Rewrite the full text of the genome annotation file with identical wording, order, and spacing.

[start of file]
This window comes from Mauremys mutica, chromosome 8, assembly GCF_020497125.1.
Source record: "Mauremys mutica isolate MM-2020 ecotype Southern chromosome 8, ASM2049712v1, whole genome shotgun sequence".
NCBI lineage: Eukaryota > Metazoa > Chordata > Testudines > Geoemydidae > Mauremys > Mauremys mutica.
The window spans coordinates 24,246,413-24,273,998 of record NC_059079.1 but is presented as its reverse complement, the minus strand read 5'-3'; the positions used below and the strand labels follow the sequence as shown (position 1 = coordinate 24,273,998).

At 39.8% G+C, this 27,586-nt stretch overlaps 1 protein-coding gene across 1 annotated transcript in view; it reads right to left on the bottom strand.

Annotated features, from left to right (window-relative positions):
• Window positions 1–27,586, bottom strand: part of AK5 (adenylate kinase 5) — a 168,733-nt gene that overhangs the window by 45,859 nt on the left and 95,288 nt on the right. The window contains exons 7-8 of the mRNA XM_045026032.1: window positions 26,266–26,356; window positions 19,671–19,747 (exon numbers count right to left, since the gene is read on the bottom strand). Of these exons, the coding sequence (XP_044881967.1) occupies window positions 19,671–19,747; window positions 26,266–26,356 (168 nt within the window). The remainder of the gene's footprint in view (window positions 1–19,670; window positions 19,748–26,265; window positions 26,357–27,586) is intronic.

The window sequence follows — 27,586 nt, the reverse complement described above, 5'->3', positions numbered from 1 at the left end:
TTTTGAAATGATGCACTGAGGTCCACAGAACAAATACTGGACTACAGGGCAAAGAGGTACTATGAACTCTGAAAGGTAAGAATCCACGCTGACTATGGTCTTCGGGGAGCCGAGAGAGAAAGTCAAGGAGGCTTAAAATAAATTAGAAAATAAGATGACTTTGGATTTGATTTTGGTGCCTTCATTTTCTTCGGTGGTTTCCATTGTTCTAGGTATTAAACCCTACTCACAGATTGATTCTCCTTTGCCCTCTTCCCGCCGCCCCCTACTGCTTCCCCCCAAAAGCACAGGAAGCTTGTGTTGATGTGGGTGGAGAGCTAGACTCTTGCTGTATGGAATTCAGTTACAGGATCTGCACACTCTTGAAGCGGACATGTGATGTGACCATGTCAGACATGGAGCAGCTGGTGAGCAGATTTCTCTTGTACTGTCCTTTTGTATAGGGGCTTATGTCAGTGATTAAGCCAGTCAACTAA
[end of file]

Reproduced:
This window comes from Mauremys mutica, chromosome 8, assembly GCF_020497125.1.
Source record: "Mauremys mutica isolate MM-2020 ecotype Southern chromosome 8, ASM2049712v1, whole genome shotgun sequence".
NCBI lineage: Eukaryota > Metazoa > Chordata > Testudines > Geoemydidae > Mauremys > Mauremys mutica.
The window spans coordinates 24,246,413-24,273,998 of record NC_059079.1 but is presented as its reverse complement, the minus strand read 5'-3'; the positions used below and the strand labels follow the sequence as shown (position 1 = coordinate 24,273,998).

At 39.8% G+C, this 27,586-nt stretch overlaps 1 protein-coding gene across 1 annotated transcript in view; it reads right to left on the bottom strand.

Annotated features, from left to right (window-relative positions):
• Window positions 1–27,586, bottom strand: part of AK5 (adenylate kinase 5) — a 168,733-nt gene that overhangs the window by 45,859 nt on the left and 95,288 nt on the right. The window contains exons 7-8 of the mRNA XM_045026032.1: window positions 26,266–26,356; window positions 19,671–19,747 (exon numbers count right to left, since the gene is read on the bottom strand). Of these exons, the coding sequence (XP_044881967.1) occupies window positions 19,671–19,747; window positions 26,266–26,356 (168 nt within the window). The remainder of the gene's footprint in view (window positions 1–19,670; window positions 19,748–26,265; window positions 26,357–27,586) is intronic.

The window sequence follows — 27,586 nt, the reverse complement described above, 5'->3', positions numbered from 1 at the left end:
TTTTGAAATGATGCACTGAGGTCCACAGAACAAATACTGGACTACAGGGCAAAGAGGTACTATGAACTCTGAAAGGTAAGAATCCACGCTGACTATGGTCTTCGGGGAGCCGAGAGAGAAAGTCAAGGAGGCTTAAAATAAATTAGAAAATAAGATGACTTTGGATTTGATTTTGGTGCCTTCATTTTCTTCGGTGGTTTCCATTGTTCTAGGTATTAAACCCTACTCACAGATTGATTCTCCTTTGCCCTCTTCCCGCCGCCCCCTACTGCTTCCCCCCAAAAGCACAGGAAGCTTGTGTTGATGTGGGTGGAGAGCTAGACTCTTGCTGTATGGAATTCAGTTACAGGATCTGCACACTCTTGAAGCGGACATGTGATGTGACCATGTCAGACATGGAGCAGCTGGTGAGCAGATTTCTCTTGTACTGTCCTTTTGTATAGGGGCTTATGTCAGTGATTAAGCCAGTCAACTAA